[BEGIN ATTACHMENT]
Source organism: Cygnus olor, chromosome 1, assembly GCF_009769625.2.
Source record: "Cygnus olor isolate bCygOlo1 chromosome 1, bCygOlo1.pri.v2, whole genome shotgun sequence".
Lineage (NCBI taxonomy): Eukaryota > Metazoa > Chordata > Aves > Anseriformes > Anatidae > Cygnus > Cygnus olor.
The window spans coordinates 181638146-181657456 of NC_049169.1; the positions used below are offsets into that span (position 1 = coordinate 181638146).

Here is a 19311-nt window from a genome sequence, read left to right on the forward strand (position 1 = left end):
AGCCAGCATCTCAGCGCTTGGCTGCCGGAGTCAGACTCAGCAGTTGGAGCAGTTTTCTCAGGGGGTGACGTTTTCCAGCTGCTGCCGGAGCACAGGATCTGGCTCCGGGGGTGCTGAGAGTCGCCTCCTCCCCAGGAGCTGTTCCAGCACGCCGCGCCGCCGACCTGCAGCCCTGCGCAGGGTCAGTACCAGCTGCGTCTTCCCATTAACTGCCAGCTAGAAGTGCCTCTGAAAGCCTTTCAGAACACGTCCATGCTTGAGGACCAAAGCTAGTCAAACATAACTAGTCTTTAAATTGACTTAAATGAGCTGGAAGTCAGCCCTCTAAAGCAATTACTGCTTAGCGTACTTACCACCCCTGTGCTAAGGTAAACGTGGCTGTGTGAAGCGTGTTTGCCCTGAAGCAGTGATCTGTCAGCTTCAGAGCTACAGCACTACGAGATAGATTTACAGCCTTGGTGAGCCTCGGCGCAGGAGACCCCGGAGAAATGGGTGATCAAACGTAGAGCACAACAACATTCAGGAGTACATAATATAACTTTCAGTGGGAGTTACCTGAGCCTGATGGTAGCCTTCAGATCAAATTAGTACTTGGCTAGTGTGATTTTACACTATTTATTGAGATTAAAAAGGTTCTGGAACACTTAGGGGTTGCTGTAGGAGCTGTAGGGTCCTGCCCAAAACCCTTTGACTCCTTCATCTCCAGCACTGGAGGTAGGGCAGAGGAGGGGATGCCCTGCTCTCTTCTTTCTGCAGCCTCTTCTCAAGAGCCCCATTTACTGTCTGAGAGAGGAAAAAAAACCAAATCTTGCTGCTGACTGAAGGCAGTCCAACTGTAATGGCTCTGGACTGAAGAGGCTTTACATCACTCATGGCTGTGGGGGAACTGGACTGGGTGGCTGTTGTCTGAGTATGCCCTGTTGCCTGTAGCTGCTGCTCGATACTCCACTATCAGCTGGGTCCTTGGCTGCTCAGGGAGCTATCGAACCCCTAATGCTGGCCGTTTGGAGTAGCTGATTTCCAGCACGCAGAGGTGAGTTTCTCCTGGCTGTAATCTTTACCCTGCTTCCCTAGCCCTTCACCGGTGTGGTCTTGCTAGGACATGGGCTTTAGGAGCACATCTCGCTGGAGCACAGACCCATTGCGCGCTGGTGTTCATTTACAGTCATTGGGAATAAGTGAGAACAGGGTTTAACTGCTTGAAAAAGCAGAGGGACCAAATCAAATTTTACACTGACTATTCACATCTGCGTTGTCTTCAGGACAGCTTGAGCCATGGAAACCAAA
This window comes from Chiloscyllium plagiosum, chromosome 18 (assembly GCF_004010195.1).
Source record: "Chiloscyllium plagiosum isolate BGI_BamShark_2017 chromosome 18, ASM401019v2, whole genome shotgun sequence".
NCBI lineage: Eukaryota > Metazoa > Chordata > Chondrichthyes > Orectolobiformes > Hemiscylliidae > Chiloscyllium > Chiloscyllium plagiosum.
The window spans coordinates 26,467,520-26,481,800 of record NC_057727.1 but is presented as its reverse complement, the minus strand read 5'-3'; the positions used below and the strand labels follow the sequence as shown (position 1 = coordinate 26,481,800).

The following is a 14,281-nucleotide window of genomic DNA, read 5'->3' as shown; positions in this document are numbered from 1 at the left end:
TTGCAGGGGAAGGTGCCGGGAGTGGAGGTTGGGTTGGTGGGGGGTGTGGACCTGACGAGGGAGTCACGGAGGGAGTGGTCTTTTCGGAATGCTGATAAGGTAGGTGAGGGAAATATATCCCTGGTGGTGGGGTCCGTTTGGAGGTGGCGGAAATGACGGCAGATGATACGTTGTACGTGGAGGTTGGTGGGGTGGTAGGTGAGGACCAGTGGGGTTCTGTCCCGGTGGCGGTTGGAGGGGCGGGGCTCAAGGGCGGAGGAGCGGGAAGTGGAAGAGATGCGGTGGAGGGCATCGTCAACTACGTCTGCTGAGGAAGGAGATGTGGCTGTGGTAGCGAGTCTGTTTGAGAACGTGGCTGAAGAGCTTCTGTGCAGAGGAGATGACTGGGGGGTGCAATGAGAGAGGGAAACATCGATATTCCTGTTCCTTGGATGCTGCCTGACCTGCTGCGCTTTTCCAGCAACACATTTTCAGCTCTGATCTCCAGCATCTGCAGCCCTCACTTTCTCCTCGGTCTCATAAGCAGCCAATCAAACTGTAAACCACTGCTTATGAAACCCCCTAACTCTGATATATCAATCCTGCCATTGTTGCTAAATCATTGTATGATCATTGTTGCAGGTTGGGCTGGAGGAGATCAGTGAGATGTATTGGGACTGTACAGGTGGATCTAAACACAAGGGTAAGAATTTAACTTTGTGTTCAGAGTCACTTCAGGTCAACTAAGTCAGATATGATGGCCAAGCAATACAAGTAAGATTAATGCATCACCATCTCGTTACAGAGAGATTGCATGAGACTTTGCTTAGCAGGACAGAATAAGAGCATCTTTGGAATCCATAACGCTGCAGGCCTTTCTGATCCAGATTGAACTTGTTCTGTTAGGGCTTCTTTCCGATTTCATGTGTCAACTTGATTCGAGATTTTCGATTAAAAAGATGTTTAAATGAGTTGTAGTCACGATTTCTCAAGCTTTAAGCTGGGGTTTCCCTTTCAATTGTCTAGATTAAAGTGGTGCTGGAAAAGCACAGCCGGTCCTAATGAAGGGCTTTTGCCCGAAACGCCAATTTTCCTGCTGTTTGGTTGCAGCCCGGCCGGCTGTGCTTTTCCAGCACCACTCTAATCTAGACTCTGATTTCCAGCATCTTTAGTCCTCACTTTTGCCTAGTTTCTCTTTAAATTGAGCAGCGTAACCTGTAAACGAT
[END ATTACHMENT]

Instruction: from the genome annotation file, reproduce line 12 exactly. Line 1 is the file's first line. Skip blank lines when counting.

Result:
TTGCAGGGGAAGGTGCCGGGAGTGGAGGTTGGGTTGGTGGGGGGTGTGGACCTGACGAGGGAGTCACGGAGGGAGTGGTCTTTTCGGAATGCTGATAAGGTAGGTGAGGGAAATATATCCCTGGTGGTGGGGTCCGTTTGGAGGTGGCGGAAATGACGGCAGATGATACGTTGTACGTGGAGGTTGGTGGGGTGGTAGGTGAGGACCAGTGGGGTTCTGTCCCGGTGGCGGTTGGAGGGGCGGGGCTCAAGGGCGGAGGAGCGGGAAGTGGAAGAGATGCGGTGGAGGGCATCGTCAACTACGTCTGCTGAGGAAGGAGATGTGGCTGTGGTAGCGAGTCTGTTTGAGAACGTGGCTGAAGAGCTTCTGTGCAGAGGAGATGACTGGGGGGTGCAATGAGAGAGGGAAACATCGATATTCCTGTTCCTTGGATGCTGCCTGACCTGCTGCGCTTTTCCAGCAACACATTTTCAGCTCTGATCTCCAGCATCTGCAGCCCTCACTTTCTCCTCGGTCTCATAAGCAGCCAATCAAACTGTAAACCACTGCTTATGAAACCCCCTAACTCTGATATATCAATCCTGCCATTGTTGCTAAATCATTGTATGATCATTGTTGCAGGTTGGGCTGGAGGAGATCAGTGAGATGTATTGGGACTGTACAGGTGGATCTAAACACAAGGGTAAGAATTTAACTTTGTGTTCAGAGTCACTTCAGGTCAACTAAGTCAGATATGATGGCCAAGCAATACAAGTAAGATTAATGCATCACCATCTCGTTACAGAGAGATTGCATGAGACTTTGCTTAGCAGGACAGAATAAGAGCATCTTTGGAATCCATAACGCTGCAGGCCTTTCTGATCCAGATTGAACTTGTTCTGTTAGGGCTTCTTTCCGATTTCATGTGTCAACTTGATTCGAGATTTTCGATTAAAAAGATGTTTAAATGAGTTGTAGTCACGATTTCTCAAGCTTTAAGCTGGGGTTTCCCTTTCAATTGTCTAGATTAAAGTGGTGCTGGAAAAGCACAGCCGGTCCTAATGAAGGGCTTTTGCCCGAAACGCCAATTTTCCTGCTGTTTGGTTGCAGCCCGGCCGGCTGTGCTTTTCCAGCACCACTCTAATCTAGACTCTGATTTCCAGCATCTTTAGTCCTCACTTTTGCCTAGTTTCTCTTTAAATTGAGCAGCGTAACCTGTAAACGAT